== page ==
People’s Police: Kerala Schoolboy’s Tree Stolen, Rewarded With Saplings by Local Police

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People’s Police: Kerala Schoolboy’s Tree Stolen, Rewarded With Saplings by Local Police

Illustration: Mitesh Parmar

Even in the midst of a global pandemic, where bad news is even more omnipresent than masks and signs for social distancing, there are a few news stories that can bring a smile to readers’ faces. One such story comes from the Ernakulam district of Kerala, where one boy’s love for a tree growing in his yard evoked a sympathetic reaction from the state authorities. Pavan Nash, a 12-year-old schoolboy, had been tending to a gooseberry tree in his house’s yard for two years when he came home from school on Monday, August 24, to see that it had been chopped down and stolen by thieves.

Pavan was distraught, as it was a plant he had looked after for two years. He made a tearful call to Chiri, a tele-counselling initiative set up by the Kerala state government to protect the mental health of minors during the lockdown. Pavan’s call to the Chiri helpline set off a chain reaction, which led to officials from the Narakkal Police Station visiting Pavan’s home the next day, and they came bearing gifts. On directions from higher authorities, the local police arrived at Pavan’s home with nine new saplings, including tamarind and guava, as well as gooseberry saplings to replace the one he had lost.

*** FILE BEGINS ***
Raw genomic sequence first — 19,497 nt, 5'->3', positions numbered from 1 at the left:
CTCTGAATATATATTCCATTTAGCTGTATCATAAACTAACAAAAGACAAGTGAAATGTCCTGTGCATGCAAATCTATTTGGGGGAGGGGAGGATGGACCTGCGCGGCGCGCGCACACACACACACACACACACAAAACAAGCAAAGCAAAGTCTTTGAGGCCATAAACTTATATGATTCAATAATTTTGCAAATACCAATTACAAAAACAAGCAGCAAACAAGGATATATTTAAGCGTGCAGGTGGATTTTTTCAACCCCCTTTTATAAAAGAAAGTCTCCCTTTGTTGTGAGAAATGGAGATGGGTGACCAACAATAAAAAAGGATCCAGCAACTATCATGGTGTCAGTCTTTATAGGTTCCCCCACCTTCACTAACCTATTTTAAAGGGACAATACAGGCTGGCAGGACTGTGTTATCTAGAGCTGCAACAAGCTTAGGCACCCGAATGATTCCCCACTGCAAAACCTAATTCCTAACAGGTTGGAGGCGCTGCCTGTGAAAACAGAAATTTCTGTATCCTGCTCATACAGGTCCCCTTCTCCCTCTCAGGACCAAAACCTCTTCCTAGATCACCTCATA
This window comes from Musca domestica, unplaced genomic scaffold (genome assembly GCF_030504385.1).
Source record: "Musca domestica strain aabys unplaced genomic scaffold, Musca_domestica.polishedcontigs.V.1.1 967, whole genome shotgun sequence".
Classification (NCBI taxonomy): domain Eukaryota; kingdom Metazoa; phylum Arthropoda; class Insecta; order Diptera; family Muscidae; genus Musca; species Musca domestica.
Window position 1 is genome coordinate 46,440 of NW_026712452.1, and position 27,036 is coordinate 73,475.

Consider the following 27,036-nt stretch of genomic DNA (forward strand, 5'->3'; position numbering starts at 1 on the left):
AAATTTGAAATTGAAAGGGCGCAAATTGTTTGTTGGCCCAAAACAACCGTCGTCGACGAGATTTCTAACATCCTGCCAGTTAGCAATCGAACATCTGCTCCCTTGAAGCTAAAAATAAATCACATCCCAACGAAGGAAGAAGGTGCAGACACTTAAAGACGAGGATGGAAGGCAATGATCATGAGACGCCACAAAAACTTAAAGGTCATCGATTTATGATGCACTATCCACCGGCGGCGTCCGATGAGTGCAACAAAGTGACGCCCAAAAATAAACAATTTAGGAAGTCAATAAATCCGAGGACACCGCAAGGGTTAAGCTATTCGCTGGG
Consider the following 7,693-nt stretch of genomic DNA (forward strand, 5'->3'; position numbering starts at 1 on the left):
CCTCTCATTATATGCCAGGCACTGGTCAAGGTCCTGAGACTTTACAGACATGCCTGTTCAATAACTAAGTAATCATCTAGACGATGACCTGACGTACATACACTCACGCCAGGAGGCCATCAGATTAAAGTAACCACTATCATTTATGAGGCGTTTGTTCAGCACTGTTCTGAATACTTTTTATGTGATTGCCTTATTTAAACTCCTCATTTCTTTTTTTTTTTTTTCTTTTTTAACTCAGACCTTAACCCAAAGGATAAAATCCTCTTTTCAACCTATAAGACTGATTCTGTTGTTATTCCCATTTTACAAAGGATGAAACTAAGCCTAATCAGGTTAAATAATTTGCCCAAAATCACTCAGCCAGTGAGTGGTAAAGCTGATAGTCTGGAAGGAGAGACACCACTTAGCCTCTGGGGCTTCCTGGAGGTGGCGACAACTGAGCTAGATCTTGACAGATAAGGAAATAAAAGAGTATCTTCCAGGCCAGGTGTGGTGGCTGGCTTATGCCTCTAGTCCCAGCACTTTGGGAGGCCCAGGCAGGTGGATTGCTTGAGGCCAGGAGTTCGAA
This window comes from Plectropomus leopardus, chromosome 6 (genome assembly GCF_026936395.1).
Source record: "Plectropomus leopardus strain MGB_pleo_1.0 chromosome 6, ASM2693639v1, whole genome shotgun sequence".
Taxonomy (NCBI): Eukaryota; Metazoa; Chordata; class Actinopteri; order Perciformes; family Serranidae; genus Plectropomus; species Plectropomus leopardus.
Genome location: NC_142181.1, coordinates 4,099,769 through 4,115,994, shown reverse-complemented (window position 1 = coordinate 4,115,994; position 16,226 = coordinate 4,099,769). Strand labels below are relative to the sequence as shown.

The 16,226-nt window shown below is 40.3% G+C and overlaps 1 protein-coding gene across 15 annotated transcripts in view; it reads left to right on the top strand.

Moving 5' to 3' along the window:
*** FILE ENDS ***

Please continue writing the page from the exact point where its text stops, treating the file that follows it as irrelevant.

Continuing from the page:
Pavan’s love for his gooseberry tree brought him media attention, and won the hearts of internet users. But that wasn’t all he received from this fortunate twist of fate. A firm from Kochi came forward to gift Pavan’s family a CCTV camera for their yard, to prevent future thefts. The whole episode is a reminder that sometimes, good things happen to good people, and Pavan getting new saplings for his yard is a story with the same feel-good vibes as the one of six-year-old Derek Lalchhanhima from Mizoram, who was awarded by his school for attempting to resuscitate a dead chicken by taking it to the hospital last year.

While they may not make it to primetime news, stories like Pavan’s are the perfect tonic to an otherwise bleak media landscape.

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